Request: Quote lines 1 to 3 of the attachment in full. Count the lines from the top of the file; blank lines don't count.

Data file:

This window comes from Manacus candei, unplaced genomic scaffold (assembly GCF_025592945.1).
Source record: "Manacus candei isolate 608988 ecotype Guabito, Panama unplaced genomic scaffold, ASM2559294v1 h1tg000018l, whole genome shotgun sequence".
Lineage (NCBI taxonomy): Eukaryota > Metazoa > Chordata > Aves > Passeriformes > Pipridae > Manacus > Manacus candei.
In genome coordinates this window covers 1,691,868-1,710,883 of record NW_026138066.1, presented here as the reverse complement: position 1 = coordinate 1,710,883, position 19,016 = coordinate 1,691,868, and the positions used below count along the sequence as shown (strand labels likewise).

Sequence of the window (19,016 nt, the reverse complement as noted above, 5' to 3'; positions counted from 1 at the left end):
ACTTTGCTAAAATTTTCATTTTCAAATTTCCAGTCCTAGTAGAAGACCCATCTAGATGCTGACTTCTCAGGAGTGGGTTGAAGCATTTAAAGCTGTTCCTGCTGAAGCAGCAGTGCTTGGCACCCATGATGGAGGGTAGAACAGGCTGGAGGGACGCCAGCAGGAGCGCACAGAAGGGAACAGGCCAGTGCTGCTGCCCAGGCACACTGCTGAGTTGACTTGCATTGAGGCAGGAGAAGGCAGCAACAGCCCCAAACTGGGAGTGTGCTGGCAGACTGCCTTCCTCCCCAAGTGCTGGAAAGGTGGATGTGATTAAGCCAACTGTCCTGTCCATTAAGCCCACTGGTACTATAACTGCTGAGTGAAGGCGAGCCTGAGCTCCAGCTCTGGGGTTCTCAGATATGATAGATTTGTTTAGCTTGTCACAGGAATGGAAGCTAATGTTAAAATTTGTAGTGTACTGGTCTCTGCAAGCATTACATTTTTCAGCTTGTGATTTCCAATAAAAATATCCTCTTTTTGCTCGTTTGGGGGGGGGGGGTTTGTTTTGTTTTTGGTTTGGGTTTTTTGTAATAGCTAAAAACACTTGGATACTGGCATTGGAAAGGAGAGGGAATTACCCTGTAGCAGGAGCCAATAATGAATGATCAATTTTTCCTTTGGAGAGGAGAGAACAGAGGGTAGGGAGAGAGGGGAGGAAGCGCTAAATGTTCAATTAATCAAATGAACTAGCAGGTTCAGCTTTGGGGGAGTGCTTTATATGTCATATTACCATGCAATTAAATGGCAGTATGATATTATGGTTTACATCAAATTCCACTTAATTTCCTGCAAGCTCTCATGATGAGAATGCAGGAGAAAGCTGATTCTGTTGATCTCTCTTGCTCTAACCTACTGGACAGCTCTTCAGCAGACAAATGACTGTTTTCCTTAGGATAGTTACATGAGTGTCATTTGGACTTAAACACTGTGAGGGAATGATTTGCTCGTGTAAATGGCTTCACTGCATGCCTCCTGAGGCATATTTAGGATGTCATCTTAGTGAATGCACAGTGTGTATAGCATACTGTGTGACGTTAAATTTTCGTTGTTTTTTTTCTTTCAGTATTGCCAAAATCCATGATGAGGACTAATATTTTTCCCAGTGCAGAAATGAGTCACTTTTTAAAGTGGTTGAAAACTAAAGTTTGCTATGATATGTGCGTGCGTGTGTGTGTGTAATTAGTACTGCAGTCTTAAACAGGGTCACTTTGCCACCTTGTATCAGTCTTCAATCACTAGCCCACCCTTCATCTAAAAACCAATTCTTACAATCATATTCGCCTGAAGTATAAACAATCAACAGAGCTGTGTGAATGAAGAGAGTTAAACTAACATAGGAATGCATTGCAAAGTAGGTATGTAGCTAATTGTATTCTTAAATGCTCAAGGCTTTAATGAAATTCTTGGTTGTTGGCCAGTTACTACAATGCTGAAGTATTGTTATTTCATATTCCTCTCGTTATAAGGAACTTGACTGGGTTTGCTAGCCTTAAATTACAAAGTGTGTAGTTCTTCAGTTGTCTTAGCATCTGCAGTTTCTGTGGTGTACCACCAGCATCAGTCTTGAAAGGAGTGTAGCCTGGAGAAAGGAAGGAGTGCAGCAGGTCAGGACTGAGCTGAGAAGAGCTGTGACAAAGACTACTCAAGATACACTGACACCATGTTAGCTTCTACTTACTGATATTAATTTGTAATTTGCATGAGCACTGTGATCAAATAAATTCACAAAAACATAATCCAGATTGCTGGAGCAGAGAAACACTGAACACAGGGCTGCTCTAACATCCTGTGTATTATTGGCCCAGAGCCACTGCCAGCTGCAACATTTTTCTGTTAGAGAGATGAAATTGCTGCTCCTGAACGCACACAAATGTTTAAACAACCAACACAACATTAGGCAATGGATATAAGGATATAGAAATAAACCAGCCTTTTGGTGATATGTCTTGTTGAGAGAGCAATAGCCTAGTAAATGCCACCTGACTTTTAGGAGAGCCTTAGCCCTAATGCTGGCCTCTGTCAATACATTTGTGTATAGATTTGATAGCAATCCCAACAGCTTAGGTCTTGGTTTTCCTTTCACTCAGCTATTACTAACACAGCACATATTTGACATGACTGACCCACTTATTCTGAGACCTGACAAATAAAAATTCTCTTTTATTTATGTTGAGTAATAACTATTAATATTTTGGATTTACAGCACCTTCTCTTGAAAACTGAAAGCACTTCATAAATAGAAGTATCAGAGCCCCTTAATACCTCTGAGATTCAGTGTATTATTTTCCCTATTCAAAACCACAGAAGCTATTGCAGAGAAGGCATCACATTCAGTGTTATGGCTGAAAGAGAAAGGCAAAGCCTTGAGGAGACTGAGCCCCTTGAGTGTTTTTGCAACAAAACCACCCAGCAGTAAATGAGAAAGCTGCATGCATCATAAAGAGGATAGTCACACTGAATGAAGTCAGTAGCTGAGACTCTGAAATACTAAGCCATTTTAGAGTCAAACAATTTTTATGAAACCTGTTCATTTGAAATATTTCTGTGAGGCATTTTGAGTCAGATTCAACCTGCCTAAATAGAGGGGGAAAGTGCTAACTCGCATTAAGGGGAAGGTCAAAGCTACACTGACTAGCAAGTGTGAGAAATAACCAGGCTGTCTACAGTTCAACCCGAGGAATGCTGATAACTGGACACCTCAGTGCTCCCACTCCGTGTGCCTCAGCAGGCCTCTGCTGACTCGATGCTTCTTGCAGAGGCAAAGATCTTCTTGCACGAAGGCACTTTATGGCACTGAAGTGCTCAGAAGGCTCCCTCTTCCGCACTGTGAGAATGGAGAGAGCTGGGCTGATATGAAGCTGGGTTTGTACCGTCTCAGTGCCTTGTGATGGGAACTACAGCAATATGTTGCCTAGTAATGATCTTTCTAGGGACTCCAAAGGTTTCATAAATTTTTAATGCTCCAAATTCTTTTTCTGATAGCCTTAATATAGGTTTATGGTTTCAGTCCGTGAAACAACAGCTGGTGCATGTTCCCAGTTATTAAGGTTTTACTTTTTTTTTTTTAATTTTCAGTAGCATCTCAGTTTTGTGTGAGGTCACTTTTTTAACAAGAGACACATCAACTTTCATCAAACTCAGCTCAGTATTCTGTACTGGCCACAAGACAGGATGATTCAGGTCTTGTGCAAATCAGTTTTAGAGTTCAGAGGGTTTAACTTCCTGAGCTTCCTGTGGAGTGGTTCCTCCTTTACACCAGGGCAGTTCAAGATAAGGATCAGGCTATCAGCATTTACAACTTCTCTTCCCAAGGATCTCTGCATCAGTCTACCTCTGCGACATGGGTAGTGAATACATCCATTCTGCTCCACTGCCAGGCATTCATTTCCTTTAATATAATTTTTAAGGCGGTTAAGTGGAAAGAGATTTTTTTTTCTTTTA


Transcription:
This window comes from Manacus candei, unplaced genomic scaffold (assembly GCF_025592945.1).
Source record: "Manacus candei isolate 608988 ecotype Guabito, Panama unplaced genomic scaffold, ASM2559294v1 h1tg000018l, whole genome shotgun sequence".
Lineage (NCBI taxonomy): Eukaryota > Metazoa > Chordata > Aves > Passeriformes > Pipridae > Manacus > Manacus candei.